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My children love to have me read aloud to them. Even my twelve and fourteen year old love to hear books they have already read themselves before.
As I was reading aloud today from one of our favorites, Little Britches: Father and I Were Ranchers, I came across this passage:
“I don’t remember Mother ever reading anything I couldn’t understand, and I never heard any of the others say so either, but I don’t think many people would have read us the same books she did. That day it was John Halifax, Gentleman. Maybe she skipped spots we couldn’t have understood, and maybe some of it drifted over our heads, but at least we remembered the stories she read. I think part of the reason was that we could raise a hand whenever we wanted and explanation of any word or situation.”
This made me think of how I like to read aloud from the King James version of the Bible. I like for my children to hear words that are “too hard” for them. I like for them to try to figure out what they mean and I like looking it up together to make sure.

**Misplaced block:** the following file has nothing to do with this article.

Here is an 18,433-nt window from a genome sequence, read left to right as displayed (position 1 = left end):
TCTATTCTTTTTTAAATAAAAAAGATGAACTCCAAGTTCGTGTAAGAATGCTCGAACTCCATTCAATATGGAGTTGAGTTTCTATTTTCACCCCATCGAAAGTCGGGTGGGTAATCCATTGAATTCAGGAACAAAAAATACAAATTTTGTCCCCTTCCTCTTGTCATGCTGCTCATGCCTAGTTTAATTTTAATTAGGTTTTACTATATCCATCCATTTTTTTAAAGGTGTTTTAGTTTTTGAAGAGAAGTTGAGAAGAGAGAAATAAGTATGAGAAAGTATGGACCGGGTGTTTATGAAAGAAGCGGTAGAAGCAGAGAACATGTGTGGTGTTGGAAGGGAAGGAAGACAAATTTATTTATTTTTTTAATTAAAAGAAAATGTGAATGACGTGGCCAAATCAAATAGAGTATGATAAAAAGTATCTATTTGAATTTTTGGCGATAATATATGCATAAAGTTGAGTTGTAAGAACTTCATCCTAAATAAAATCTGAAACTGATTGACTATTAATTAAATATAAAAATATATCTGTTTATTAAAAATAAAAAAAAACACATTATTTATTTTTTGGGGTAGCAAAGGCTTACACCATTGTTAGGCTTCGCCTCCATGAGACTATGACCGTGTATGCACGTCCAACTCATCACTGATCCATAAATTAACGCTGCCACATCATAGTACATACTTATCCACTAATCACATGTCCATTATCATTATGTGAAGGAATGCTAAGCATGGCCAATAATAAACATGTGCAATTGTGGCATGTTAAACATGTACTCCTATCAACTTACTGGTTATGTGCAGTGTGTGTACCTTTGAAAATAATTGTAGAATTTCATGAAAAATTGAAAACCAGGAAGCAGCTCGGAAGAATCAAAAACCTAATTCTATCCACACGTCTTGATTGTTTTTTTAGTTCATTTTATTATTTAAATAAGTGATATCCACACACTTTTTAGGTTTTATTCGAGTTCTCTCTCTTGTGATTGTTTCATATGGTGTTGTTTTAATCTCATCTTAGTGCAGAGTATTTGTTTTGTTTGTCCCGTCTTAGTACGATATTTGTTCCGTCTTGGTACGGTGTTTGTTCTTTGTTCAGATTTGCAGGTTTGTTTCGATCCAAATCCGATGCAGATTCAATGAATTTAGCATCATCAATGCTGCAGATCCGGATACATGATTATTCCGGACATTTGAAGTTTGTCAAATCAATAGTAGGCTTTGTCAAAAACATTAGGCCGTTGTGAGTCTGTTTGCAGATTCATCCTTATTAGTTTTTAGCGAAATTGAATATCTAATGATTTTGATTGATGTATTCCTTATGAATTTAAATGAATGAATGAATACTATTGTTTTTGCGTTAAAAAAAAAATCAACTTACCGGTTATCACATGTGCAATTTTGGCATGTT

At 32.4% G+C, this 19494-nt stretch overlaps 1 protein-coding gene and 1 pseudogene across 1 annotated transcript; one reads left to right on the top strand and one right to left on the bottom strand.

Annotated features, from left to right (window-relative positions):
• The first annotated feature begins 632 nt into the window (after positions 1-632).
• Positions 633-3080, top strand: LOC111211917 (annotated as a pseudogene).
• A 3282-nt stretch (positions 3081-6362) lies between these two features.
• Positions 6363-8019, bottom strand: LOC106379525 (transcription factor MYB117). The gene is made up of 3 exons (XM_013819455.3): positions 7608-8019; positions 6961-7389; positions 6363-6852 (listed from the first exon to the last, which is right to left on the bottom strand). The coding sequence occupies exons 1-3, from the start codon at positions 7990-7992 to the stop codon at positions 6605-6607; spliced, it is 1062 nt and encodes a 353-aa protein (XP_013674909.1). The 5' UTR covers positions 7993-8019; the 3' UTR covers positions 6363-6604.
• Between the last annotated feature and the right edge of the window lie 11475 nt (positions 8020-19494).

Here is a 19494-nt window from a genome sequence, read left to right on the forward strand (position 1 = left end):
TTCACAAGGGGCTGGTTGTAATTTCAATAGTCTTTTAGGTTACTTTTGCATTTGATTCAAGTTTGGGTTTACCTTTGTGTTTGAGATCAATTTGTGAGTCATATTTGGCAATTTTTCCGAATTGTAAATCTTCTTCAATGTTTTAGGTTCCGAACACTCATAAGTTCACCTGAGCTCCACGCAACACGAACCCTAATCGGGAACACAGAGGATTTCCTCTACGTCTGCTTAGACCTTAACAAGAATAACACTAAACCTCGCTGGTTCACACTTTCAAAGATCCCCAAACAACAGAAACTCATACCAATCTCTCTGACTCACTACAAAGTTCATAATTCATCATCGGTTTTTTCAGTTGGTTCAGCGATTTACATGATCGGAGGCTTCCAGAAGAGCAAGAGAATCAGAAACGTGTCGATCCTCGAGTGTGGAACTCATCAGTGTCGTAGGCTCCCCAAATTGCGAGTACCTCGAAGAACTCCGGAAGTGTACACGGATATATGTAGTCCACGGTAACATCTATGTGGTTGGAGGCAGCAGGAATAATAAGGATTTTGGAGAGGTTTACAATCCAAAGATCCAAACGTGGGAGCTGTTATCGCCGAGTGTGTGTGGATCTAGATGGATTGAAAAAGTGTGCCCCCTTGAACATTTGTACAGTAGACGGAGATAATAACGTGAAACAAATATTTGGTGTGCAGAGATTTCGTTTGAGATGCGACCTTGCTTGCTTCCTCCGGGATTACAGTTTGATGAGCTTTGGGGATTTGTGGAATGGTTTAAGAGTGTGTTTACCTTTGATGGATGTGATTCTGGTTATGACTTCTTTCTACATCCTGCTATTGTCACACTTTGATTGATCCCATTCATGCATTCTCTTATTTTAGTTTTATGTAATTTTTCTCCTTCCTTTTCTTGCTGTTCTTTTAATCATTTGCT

Here is an excerpt from an excellent post at The Common Room about reading books that are “too hard” for children.
“I had very good reasons for thinking this stuff was too hard for her. And every one of my sympathetic, concerned, and loving reasons was just another way of underestimating what she was capable of doing, of keeping her trapped in the same ghetto of the mind she’d come from. For most people ‘the soft bigotry of low expectations’ is just a cheap slogan. For me, it’s the very real way I nearly failed my child.”
Please, read the rest of Deputy Headmistress’s post here.